We can say proudly that, in this occasion, the jury looked at the whole forest -instead of be focused on each tree- but having in mind how the separate “trees” would go together to make “the forest”. However, this “Forest/Triennial” looks more like a tropical rainforest than a European pines wood. Near of its 50th anniversary the MTG Triennial 2015 has been though by this jury as the rainforest of the printmaking field: a living organism in constant growing and change, encouraging transferences that are impossible in other artistic fields. “Tropical rainforests are home to over half the world’s species, all squeezed into a narrow strip of land (…) they are considerer as the central nervous system of our planet -a hotbed of evolution, life and diversity”. Both concepts are good metaphors for this exhibition and, consequently, a group of works that includes “different species of trees, plants and flowers” constitutes the 2015 Triennial.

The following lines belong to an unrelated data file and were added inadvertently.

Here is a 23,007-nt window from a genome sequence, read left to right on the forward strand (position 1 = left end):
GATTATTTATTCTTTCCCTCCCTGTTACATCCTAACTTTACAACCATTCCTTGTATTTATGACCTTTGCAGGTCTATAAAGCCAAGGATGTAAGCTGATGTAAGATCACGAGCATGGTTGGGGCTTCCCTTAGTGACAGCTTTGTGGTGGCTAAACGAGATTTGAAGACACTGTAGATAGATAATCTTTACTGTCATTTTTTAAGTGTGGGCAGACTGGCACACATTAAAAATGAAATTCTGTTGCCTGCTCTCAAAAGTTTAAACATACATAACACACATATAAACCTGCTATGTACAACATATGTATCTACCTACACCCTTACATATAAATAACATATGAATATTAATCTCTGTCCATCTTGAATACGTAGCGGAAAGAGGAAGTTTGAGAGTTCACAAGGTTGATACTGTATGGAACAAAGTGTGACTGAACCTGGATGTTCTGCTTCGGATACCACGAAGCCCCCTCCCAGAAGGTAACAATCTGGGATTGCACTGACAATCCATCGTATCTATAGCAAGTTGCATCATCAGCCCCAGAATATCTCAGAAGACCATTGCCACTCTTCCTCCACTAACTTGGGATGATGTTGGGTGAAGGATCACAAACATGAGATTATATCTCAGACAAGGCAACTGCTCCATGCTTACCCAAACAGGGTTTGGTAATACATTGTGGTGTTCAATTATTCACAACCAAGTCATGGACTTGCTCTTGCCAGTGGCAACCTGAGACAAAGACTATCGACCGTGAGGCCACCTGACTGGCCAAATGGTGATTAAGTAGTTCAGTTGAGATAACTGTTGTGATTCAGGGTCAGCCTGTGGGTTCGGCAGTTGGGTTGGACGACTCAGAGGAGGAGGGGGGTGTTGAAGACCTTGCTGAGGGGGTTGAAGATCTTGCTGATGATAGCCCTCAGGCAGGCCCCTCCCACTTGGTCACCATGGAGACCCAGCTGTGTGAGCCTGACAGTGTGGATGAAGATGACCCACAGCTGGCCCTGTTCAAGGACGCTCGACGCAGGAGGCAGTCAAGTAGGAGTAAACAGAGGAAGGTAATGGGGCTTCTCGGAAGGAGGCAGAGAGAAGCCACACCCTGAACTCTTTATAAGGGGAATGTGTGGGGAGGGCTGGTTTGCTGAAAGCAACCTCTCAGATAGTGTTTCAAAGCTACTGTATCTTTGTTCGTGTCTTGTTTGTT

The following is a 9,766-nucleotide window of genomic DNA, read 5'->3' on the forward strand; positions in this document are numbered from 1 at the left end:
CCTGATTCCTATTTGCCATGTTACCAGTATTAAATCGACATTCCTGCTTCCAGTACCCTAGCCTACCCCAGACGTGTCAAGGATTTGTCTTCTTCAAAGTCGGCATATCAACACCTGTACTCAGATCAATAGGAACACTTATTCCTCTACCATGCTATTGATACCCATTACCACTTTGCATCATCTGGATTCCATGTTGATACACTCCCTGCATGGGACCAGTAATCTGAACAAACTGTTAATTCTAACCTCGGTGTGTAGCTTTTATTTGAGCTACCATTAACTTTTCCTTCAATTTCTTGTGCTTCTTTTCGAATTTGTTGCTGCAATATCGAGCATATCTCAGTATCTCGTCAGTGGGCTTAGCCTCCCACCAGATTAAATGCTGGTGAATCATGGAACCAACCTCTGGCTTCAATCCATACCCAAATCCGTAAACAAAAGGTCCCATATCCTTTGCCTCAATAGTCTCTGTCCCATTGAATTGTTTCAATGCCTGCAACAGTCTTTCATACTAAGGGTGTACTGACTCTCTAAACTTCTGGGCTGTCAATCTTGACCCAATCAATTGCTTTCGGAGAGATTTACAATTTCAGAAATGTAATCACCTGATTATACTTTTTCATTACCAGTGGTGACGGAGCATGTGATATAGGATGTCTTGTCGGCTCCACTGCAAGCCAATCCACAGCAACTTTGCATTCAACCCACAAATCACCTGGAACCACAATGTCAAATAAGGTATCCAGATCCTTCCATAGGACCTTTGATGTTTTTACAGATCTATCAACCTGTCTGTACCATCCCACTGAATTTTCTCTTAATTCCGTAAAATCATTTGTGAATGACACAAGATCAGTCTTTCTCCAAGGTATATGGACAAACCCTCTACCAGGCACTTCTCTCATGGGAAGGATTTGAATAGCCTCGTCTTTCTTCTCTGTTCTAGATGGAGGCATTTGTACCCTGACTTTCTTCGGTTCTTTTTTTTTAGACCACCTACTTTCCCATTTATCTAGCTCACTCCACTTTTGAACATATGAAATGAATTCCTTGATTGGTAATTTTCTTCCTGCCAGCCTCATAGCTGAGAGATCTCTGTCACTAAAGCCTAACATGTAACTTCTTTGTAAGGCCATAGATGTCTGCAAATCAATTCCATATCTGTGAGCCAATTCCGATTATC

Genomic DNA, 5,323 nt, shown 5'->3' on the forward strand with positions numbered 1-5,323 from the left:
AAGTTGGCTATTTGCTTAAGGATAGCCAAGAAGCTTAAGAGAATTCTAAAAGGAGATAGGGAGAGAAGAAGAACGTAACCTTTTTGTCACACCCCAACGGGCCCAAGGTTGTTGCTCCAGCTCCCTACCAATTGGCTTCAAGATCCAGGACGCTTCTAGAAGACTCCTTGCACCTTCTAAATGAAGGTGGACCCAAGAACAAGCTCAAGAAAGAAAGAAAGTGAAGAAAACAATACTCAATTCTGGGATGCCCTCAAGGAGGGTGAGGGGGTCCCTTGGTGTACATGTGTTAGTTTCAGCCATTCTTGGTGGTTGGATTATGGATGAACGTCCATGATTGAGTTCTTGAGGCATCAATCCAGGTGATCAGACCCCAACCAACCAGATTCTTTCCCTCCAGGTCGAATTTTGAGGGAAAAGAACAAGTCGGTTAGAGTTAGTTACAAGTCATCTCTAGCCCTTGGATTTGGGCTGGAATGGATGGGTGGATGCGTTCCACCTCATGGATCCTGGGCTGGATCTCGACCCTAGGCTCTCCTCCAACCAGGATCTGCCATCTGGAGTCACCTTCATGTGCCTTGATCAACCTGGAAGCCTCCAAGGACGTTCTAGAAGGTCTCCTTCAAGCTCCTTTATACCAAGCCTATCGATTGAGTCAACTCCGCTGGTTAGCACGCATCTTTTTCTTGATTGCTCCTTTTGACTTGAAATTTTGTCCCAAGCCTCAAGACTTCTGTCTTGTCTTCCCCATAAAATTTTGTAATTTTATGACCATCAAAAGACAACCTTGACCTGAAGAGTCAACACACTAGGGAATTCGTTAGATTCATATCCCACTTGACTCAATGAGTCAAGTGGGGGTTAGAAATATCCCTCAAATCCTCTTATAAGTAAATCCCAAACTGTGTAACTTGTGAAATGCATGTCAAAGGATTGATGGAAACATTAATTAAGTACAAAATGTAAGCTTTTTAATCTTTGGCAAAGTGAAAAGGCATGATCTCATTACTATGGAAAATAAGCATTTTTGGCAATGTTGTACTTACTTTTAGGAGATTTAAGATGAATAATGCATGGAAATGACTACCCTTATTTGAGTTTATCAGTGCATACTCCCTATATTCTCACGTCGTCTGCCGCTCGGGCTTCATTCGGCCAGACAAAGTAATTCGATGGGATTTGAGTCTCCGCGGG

The canopy of this forest represents the core of the triennial. It comprises an interesting group of works that introduce comprehensively what is happening currently with contemporary printmaking. Among them, and just focusing on a few, Magdalena Stawarska-Beavan’s (UK) conceptually complex installation “From Krakow to Venice” puts together a series of polished screen-printing with an interactive map and audio that involves the viewer. While bonds traditional printmaking processes with new technologies, the artist investigates connections between thought, language and communication. Michelle Murillo’s works “DNA Maps in Letters: South America and North America” are glass prints. She employs an innovative method of screen-printing with frit (powdered glass). In her work the print rejects its traditional support (paper) looking for new substrates that also express the idea of what is rooted in the DNA (the artist is an American with Colombian and Irish background), encouraging the public to play with the piece and to construct its own DNA. Maps are also the subjects of Irish artist David Lirburn. Combining watercolor, dry point and Chine collé, he represents maps and coastlines, which are loaded with historical and contemporary references as well as personal memories. “Unbridled_07”, Agata Gertchen’s 2.90 m linocut, earned the award for young Polish artists. The piece represents the current tendencies that we can find in Polish contemporary printmaking: large size, black and white perfectly carved and printed linocuts. But Agata´s work stands above the others -and even goes beyond her own refined technique- when she presents a layered piece that obsessively denotes both microscopic and macroscopic universes